What does “a lot of US bases” mean in terms of actual military utility? Not everything is a “base,” not all bases are equal and quantification of “bases” is meaningless. If you look at the broad spectrum of capabilities over the last two decades it is pretty clear that our commitments in both Japan and especially Korea are significantly reduced, particularly in comparison with Chinese capabilities in the region.

  10. @Andy: I concur that the more I look at these the more it is clear that the definition of “base” used by the map-makers is problematic.

    Still, I stand by my basic statements. There is no country on earth that has military assets spread across the globe the way the US does. This is an empirically true statement. And, further, that presence is not one of a country shrinking back from international engagement (for good or ill).

    What does “a lot of US bases” mean in terms of actual military utility? Not everything is a “base,” not all bases are equal and quantification of “bases” is meaningless. If you look at the broad spectrum of capabilities over the last two decades it is pretty clear that our commitments in both Japan and especially Korea are significantly reduced, particularly in comparison with Chinese capabilities in the region.

    And, of course, China has similar military capacity in the Western hemisphere? (This would be part of the point).

  11. Tyrell says:

    @Andy: There are also bases scattered everywhere that are secret, exist on no maps, presence denied by the military and are unknown even to members of Congress. Remember the Area 51 denials. Also the Wright-Patterson airfield hangar that was off limits to a powerful senator.

  12. michael reynolds says:

    @Andy:

    I agree that bases per se is kind of beside the point, and the definitions are stretched. But if anything it understates our reach. If China had something equivalent to our reach they’d have bases in Newfoundland, Bermuda, Cuba, Panama and Midway.

    (BTW, I spent a number of months in the area around Lajes. My dad was skipper of the big ocean-going tug operated by the army. Lajes: Where the Air Force runs the ground operation, the Army has the boats, and the Navy flies the planes.)

  13. Dave Schuler says:

    IMO those who are worried about an imminent military threat being posed by the Chinese need to reflect on the U. S. bombing of the Chinese embassy in Belgrade. The Chinese are still unhappy about that. Very unhappy. But they didn’t retaliate.

    If China poses threats, they’re not military threats and we might consider pulling in our horns a bit.

    As a final minor point neither the Russians nor the Chinese see our posture as defensive. They think it’s aggressive and all our posturing about defensive containment is just propaganda.

  14. @Dave Schuler:

    If China poses threats, they’re not military threats and we might consider pulling in our horns a bit.

    I concur.

    As a final minor point neither the Russians nor the Chinese see our posture as defensive. They think it’s aggressive and all our posturing about defensive containment is just propaganda.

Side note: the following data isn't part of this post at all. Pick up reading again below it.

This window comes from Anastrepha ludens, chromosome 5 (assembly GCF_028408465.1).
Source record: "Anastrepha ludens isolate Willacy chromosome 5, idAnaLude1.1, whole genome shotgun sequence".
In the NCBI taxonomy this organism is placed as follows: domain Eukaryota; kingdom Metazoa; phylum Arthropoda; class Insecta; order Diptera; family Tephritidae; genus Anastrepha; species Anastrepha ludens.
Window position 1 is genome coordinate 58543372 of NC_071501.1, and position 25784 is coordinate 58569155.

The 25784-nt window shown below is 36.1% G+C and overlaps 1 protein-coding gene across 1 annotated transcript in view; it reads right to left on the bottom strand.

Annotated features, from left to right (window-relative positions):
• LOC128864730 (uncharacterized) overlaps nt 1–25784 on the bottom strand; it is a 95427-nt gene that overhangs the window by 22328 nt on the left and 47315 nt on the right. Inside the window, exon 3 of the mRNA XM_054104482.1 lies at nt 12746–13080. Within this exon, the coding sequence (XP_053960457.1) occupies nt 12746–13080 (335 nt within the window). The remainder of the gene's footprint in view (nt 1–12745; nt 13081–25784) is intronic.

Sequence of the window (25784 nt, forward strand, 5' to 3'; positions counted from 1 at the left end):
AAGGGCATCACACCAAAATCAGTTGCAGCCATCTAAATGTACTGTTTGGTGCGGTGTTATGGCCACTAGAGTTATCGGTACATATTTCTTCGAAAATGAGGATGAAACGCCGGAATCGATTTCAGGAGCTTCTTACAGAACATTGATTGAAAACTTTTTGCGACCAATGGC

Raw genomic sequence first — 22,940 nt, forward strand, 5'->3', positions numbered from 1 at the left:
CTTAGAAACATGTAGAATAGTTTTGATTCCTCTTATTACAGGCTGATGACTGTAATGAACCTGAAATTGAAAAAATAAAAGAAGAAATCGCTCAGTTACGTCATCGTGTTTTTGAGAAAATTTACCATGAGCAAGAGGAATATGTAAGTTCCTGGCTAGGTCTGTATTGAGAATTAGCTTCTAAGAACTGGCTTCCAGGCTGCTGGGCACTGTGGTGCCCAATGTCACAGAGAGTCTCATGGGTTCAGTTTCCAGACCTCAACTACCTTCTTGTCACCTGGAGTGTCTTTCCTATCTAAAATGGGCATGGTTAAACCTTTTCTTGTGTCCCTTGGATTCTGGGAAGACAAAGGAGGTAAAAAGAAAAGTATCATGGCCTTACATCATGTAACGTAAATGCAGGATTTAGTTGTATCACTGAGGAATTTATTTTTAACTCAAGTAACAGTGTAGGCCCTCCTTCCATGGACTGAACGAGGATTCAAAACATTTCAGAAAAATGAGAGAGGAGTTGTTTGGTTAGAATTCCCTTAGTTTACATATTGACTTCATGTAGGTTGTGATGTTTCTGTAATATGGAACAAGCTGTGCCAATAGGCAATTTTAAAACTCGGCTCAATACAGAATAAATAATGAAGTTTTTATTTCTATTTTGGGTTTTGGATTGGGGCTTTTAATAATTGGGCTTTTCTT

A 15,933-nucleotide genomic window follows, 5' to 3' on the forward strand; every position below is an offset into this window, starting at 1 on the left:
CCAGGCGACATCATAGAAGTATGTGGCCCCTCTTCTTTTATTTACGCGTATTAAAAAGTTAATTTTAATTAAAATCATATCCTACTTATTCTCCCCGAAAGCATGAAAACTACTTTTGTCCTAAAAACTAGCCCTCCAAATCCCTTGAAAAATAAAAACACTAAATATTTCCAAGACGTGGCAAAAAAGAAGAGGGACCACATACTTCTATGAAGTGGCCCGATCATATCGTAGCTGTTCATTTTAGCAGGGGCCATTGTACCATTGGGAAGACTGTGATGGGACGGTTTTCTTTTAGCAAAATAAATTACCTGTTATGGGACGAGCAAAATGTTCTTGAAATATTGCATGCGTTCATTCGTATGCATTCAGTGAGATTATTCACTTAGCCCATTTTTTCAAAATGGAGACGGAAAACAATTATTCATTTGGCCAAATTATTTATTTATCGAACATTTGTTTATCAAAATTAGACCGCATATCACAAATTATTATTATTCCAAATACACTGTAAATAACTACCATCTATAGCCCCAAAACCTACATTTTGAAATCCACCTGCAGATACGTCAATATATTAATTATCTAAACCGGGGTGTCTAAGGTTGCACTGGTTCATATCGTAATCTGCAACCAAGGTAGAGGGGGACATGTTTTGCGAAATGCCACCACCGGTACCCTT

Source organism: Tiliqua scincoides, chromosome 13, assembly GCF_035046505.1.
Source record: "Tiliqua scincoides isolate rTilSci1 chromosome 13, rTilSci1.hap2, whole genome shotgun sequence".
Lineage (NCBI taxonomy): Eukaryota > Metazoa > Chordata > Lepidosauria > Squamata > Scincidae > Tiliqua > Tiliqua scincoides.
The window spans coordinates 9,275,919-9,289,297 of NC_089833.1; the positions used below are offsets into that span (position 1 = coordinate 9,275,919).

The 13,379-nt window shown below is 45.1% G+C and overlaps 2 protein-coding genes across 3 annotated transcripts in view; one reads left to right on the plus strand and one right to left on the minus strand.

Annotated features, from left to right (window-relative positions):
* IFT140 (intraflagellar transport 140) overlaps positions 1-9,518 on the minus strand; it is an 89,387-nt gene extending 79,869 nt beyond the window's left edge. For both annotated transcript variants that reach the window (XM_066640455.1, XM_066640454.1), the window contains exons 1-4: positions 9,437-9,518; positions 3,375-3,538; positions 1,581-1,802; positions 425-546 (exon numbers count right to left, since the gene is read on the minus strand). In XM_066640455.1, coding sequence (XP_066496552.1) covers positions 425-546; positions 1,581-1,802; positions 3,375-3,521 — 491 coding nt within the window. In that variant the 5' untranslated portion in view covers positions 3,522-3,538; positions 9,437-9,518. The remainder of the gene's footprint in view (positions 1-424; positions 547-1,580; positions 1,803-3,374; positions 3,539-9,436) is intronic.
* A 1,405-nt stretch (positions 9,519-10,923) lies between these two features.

I concur with this as well.

  15. Andy says:

    @Steven L. Taylor:

    Still, I stand by my basic statements. There is no country on earth that has military assets spread across the globe the way the US does. This is an empirically true statement.

    I don’t disagree and would go further and say that’s pretty obvious. I don’t think I’ve ever heard anyone disagree with that. As I pointed out there are strategic reasons why the US has bases around the globe (we have a lot of defense treaties) and why the Chinese don’t (they don’t have defense treaties and are currently focused on their regional military position). Also, it’s important to point out that US bases on foreign soil don’t have carte blanche (with a few notable exceptions like Gitmo)

    @Tyrell: There may be some secret facilities but not bases in the sense of a military facility with actual military utility. Area 51, for example, is a research facility, not a location for basing active forces and it’s part of large complex of facilities and bases in Nevada.

    @Dave Schuler:

    IMO those who are worried about an imminent military threat being posed by the Chinese need to reflect on the U. S. bombing of the Chinese embassy in Belgrade.

    I would just return to the topic of alliances. China is building the military capability to defeat the US in a war in the Eastern Pacific. They are pretty open about this in their doctrinal publications and other military academic research. The reason is that we have defense treaties with neighbors that China might end up in a conflict with, Taiwan being at the top of the list.

    As a final minor point neither the Russians nor the Chinese see our posture as defensive. They think it’s aggressive and all our posturing about defensive containment is just propaganda.

    Very true and I would not be surprised if we end up driving China and Russia into an anti-American alliance.